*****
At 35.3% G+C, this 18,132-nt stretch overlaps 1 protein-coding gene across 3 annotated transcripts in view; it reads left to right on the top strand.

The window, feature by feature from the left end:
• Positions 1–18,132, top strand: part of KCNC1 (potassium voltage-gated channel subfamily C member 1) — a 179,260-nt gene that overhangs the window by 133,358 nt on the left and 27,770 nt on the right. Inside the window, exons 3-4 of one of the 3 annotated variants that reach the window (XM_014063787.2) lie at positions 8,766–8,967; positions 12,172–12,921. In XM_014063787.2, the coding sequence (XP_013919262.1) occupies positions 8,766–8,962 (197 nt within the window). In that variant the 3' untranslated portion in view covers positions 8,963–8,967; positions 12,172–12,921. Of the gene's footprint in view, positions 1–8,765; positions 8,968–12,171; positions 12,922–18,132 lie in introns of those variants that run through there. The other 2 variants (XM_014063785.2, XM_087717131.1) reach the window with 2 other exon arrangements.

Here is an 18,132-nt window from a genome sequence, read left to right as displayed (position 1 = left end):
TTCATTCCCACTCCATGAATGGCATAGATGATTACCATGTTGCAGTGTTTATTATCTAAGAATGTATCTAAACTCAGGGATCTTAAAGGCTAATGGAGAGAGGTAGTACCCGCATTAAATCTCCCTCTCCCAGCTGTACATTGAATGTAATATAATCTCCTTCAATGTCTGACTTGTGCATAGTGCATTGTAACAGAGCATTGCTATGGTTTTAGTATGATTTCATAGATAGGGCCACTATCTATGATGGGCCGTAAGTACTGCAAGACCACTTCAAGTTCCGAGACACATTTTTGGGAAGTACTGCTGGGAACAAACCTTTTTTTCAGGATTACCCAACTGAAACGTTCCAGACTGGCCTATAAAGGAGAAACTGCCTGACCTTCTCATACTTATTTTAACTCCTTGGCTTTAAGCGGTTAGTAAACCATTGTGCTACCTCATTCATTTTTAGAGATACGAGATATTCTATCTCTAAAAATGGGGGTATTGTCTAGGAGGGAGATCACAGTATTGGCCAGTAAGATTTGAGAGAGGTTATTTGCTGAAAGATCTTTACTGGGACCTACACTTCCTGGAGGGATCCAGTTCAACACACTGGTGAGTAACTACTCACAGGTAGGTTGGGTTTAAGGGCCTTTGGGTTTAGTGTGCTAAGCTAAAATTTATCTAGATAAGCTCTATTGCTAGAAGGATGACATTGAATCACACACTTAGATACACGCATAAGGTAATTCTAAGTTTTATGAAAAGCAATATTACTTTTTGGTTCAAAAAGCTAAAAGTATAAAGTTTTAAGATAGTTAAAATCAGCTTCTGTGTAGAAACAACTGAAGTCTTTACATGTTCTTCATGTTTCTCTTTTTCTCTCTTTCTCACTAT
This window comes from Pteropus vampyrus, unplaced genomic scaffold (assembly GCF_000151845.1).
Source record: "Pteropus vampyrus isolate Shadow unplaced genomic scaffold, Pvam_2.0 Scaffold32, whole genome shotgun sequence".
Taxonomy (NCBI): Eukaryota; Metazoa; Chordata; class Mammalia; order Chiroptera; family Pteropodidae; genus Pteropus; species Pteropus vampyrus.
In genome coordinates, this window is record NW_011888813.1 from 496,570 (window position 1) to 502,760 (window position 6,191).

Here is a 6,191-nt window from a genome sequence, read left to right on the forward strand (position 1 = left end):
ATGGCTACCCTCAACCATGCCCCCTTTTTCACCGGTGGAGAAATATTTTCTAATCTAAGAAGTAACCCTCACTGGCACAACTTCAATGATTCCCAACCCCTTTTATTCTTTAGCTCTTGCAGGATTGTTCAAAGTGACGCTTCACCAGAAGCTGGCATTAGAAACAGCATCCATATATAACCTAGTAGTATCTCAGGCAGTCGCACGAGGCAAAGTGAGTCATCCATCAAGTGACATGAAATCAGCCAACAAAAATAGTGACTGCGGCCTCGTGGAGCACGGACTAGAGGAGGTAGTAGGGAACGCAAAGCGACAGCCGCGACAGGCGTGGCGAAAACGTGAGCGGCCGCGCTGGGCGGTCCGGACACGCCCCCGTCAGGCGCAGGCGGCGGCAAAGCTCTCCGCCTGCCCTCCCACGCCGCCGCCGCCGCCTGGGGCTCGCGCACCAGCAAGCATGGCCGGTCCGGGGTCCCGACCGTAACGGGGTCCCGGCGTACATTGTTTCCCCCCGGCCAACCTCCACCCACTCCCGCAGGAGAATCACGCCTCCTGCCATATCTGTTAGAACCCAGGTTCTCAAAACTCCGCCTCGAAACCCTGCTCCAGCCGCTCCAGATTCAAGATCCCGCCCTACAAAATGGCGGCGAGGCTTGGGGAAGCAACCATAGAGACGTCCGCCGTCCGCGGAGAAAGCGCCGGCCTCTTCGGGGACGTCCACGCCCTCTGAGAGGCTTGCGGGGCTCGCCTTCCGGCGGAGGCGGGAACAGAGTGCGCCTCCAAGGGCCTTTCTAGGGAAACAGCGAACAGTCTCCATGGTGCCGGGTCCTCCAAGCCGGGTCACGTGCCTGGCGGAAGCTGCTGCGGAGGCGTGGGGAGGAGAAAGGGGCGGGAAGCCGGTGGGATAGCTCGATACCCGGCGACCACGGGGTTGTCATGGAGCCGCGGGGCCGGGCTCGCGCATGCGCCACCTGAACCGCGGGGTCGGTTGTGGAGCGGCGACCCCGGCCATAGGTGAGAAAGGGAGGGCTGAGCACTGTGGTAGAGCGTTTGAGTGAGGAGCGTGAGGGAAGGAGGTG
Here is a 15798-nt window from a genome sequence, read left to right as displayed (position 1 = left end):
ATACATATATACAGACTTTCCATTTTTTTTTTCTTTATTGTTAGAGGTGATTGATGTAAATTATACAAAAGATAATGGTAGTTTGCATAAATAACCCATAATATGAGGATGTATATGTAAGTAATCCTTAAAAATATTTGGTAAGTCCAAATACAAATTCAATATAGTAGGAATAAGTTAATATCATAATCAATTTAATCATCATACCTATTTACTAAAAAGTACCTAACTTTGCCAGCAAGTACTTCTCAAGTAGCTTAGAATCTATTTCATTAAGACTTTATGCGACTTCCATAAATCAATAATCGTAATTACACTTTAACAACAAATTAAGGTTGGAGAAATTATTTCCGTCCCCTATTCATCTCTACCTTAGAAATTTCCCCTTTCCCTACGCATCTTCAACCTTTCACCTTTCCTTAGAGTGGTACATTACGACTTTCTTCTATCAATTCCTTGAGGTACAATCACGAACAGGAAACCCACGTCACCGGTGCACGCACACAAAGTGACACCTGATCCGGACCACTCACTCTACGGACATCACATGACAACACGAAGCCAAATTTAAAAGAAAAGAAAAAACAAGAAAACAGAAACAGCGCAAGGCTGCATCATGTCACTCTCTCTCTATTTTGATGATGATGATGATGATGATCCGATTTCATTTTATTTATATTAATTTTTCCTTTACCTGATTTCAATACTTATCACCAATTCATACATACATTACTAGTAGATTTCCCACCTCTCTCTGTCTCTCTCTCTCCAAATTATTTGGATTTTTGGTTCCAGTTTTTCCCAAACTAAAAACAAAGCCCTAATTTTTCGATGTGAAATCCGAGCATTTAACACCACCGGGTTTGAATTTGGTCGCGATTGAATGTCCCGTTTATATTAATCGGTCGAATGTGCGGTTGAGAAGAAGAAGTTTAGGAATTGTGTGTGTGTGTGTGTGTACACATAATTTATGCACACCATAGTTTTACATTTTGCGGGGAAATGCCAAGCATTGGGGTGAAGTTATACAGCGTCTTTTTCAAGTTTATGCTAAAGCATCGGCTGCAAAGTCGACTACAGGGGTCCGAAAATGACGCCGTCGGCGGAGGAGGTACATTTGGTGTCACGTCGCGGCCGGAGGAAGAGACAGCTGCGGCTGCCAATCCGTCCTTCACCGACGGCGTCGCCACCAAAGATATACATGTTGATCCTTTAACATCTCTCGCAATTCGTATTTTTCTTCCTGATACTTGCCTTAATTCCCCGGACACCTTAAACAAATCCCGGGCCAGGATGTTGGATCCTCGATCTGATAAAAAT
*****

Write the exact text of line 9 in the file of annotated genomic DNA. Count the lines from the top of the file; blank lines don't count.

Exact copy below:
In genome coordinates, this window is record NW_011888813.1 from 496,570 (window position 1) to 502,760 (window position 6,191).